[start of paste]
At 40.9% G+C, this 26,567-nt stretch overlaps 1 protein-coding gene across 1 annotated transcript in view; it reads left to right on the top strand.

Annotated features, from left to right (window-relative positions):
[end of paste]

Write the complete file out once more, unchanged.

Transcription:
At 40.9% G+C, this 26,567-nt stretch overlaps 1 protein-coding gene across 1 annotated transcript in view; it reads left to right on the top strand.

Annotated features, from left to right (window-relative positions):